In 2007, Cotton published the book Notes From New Orleans: Spicy, Colorful Tales of Politics, People, Food, Drink, Men, Music and Life in Post-Breaches New Orleans, In it, she tackled such disparate subjects as the death of famed chef Austin Leslie; the eternal divide between native and non-native New Orleanians; the stories of the people of the 9th Ward; "The Welcome Arrival of Zoloft and the National Guard"; her search for the perfect "big black man named James" ("a tall black bear with a big belly who loves him a thick yella girl, the kind that would inspire Jill Scott to write a third album"); and her growing disillusionment with then-Mayor Ray Nagin.

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Scuffles, tense moments at Jefferson Davis statue in Mid-City overnight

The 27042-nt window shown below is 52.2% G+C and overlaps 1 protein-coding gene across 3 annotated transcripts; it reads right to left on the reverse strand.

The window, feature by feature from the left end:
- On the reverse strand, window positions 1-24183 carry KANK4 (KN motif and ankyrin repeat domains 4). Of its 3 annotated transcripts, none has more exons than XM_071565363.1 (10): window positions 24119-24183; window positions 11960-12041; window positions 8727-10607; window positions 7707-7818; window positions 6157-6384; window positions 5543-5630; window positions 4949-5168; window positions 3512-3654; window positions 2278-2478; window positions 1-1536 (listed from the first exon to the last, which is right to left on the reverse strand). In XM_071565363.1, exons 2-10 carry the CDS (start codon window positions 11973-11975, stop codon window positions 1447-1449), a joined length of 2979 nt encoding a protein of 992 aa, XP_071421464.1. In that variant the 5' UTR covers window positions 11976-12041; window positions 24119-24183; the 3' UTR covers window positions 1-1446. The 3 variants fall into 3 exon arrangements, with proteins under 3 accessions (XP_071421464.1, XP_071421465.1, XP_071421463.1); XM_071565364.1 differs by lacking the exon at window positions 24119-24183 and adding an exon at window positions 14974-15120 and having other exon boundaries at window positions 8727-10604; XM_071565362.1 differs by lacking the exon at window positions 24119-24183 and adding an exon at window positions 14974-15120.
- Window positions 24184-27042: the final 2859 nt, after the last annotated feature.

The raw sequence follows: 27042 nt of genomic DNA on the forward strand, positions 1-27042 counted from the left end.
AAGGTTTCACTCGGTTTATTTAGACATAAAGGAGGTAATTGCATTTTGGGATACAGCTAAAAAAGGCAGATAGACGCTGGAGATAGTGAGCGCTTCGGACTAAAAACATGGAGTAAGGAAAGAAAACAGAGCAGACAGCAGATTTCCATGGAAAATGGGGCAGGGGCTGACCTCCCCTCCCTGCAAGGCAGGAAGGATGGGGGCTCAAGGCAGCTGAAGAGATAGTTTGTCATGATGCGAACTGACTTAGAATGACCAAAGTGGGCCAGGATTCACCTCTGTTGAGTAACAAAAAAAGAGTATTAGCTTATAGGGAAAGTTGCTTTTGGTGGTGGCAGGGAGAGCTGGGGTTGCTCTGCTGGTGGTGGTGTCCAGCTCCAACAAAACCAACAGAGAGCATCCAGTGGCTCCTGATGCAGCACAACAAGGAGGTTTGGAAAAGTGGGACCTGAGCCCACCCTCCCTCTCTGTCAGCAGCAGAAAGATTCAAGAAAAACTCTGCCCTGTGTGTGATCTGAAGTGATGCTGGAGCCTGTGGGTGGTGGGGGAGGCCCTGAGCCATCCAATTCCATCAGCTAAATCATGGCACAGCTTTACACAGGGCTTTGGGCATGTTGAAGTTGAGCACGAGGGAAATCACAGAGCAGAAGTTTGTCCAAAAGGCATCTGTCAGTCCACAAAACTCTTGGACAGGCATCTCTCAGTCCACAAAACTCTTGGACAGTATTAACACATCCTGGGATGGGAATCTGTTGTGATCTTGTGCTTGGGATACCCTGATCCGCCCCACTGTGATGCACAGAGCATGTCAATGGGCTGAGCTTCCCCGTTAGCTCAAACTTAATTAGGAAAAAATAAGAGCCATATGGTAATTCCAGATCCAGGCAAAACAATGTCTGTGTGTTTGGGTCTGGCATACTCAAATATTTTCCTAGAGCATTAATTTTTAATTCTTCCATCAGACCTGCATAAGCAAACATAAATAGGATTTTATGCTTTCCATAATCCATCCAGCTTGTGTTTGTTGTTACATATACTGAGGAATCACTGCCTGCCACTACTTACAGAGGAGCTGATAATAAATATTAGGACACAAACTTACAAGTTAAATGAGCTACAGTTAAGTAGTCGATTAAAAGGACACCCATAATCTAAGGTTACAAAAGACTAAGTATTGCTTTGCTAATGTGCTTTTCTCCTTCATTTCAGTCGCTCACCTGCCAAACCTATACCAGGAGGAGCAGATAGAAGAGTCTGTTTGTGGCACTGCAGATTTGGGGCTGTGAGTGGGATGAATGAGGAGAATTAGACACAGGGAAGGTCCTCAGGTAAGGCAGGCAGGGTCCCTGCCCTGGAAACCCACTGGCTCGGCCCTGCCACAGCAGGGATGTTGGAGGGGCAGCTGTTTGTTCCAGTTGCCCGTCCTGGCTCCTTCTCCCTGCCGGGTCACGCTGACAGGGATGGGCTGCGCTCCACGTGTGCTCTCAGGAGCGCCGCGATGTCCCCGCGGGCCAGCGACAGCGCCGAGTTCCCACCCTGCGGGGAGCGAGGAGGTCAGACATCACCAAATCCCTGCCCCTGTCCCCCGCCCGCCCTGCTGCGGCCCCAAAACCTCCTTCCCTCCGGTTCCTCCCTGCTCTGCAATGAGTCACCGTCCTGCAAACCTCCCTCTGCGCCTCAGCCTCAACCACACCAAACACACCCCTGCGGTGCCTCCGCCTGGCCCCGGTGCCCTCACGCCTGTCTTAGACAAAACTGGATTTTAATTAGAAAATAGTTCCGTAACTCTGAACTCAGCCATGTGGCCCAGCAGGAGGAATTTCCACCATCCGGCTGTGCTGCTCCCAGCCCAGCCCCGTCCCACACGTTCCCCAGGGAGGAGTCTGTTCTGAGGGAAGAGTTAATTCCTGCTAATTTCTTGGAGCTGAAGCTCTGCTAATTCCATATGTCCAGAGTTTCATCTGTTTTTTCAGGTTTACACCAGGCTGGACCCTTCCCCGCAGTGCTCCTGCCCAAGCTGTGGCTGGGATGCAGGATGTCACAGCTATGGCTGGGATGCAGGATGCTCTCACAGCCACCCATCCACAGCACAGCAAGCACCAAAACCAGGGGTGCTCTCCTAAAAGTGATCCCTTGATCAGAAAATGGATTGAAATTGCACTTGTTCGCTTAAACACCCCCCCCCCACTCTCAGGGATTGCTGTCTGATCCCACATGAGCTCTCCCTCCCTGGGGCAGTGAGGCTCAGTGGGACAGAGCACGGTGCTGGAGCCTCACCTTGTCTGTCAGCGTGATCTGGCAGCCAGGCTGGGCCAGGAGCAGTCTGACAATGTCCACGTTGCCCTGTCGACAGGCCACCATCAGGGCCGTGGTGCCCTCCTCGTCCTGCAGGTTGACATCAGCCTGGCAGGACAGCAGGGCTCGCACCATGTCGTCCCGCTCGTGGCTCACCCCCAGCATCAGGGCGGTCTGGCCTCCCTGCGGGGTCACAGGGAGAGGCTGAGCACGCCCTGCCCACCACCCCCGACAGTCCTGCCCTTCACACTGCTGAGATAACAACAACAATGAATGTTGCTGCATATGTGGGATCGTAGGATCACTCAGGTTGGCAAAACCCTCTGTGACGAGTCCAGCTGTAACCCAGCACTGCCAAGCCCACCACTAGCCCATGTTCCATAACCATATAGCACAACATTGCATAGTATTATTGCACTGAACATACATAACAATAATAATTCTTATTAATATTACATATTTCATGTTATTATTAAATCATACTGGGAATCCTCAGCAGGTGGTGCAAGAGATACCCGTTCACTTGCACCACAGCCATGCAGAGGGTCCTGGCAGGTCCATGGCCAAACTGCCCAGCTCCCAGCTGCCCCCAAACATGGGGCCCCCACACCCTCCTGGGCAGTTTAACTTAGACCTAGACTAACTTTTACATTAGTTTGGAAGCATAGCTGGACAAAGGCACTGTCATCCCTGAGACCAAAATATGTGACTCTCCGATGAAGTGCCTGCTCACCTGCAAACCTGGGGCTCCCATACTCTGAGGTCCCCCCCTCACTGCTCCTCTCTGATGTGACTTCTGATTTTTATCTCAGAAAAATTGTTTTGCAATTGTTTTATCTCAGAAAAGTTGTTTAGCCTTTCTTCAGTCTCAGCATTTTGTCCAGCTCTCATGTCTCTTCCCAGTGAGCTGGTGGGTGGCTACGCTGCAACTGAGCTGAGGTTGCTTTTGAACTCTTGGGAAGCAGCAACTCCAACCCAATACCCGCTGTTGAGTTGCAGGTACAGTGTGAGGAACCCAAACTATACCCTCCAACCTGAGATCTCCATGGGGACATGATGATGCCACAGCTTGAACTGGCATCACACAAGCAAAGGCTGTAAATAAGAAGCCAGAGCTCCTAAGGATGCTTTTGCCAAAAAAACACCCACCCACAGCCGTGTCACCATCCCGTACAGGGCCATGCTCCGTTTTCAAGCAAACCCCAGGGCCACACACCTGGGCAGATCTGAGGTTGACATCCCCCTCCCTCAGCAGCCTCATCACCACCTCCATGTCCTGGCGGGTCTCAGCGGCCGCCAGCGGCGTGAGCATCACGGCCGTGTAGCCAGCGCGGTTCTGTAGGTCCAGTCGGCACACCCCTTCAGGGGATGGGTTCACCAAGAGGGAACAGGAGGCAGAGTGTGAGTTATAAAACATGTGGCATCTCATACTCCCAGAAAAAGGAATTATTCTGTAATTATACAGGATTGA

Posted By on Tue, May 2, 2017 at 2:30 AM

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The "monument defenders" who have been camped out at the Jefferson Davis statue on Canal Street in Mid-City were met by dozens of counterprotesters late Monday night, who staged a theatrical arrival, Les Miserables-style, on the back of a truck waving RESIST flags. On the side of the truck was a sign reading "FUCK OFF NAZI SCUM."

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Friday, April 28, 2017

Today in Confederate camping: Flag vs. Flag

Posted By on Fri, Apr 28, 2017 at 2:57 PM

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The ongoing Confederate-defense encampment at the Jefferson Davis statue in Mid-City is beginning to exert its own weird, Endymion-like fascination (though with more Auld Dixie flavor and less spray-painted territoriality).

Spotted today: Six statue defenders joined by one fellow in a rainbow-flag cape and a sign reading "NOT MY PRES" — while what look to be AirBnB Jazz Festers wait on the neutral ground for the streetcar and the folks at Holy Ground bar across the street get a free show.

Happy Friday, New Orleans.